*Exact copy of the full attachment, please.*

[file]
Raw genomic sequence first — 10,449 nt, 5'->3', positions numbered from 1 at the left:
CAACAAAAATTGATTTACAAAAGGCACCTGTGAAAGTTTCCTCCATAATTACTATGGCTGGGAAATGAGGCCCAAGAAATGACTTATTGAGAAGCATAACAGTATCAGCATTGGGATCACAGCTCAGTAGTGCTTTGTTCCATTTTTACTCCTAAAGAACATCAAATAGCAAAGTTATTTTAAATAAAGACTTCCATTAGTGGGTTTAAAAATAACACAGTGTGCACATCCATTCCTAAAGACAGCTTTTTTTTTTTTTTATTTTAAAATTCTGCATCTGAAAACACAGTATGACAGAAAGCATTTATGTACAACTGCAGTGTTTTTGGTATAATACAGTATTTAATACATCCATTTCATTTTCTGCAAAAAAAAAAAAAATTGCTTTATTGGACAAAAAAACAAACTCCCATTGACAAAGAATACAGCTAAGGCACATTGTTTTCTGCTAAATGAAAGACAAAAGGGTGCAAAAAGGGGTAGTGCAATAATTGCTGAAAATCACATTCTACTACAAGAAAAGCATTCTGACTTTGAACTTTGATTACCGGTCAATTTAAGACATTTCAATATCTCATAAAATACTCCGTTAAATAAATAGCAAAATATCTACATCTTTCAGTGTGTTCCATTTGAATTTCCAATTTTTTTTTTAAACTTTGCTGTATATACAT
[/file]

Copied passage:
Raw genomic sequence first — 10,449 nt, 5'->3', positions numbered from 1 at the left:
CAACAAAAATTGATTTACAAAAGGCACCTGTGAAAGTTTCCTCCATAATTACTATGGCTGGGAAATGAGGCCCAAGAAATGACTTATTGAGAAGCATAACAGTATCAGCATTGGGATCACAGCTCAGTAGTGCTTTGTTCCATTTTTACTCCTAAAGAACATCAAATAGCAAAGTTATTTTAAATAAAGACTTCCATTAGTGGGTTTAAAAATAACACAGTGTGCACATCCATTCCTAAAGACAGCTTTTTTTTTTTTTTATTTTAAAATTCTGCATCTGAAAACACAGTATGACAGAAAGCATTTATGTACAACTGCAGTGTTTTTGGTATAATACAGTATTTAATACATCCATTTCATTTTCTGCAAAAAAAAAAAAAATTGCTTTATTGGACAAAAAAACAAACTCCCATTGACAAAGAATACAGCTAAGGCACATTGTTTTCTGCTAAATGAAAGACAAAAGGGTGCAAAAAGGGGTAGTGCAATAATTGCTGAAAATCACATTCTACTACAAGAAAAGCATTCTGACTTTGAACTTTGATTACCGGTCAATTTAAGACATTTCAATATCTCATAAAATACTCCGTTAAATAAATAGCAAAATATCTACATCTTTCAGTGTGTTCCATTTGAATTTCCAATTTTTTTTTTAAACTTTGCTGTATATACAT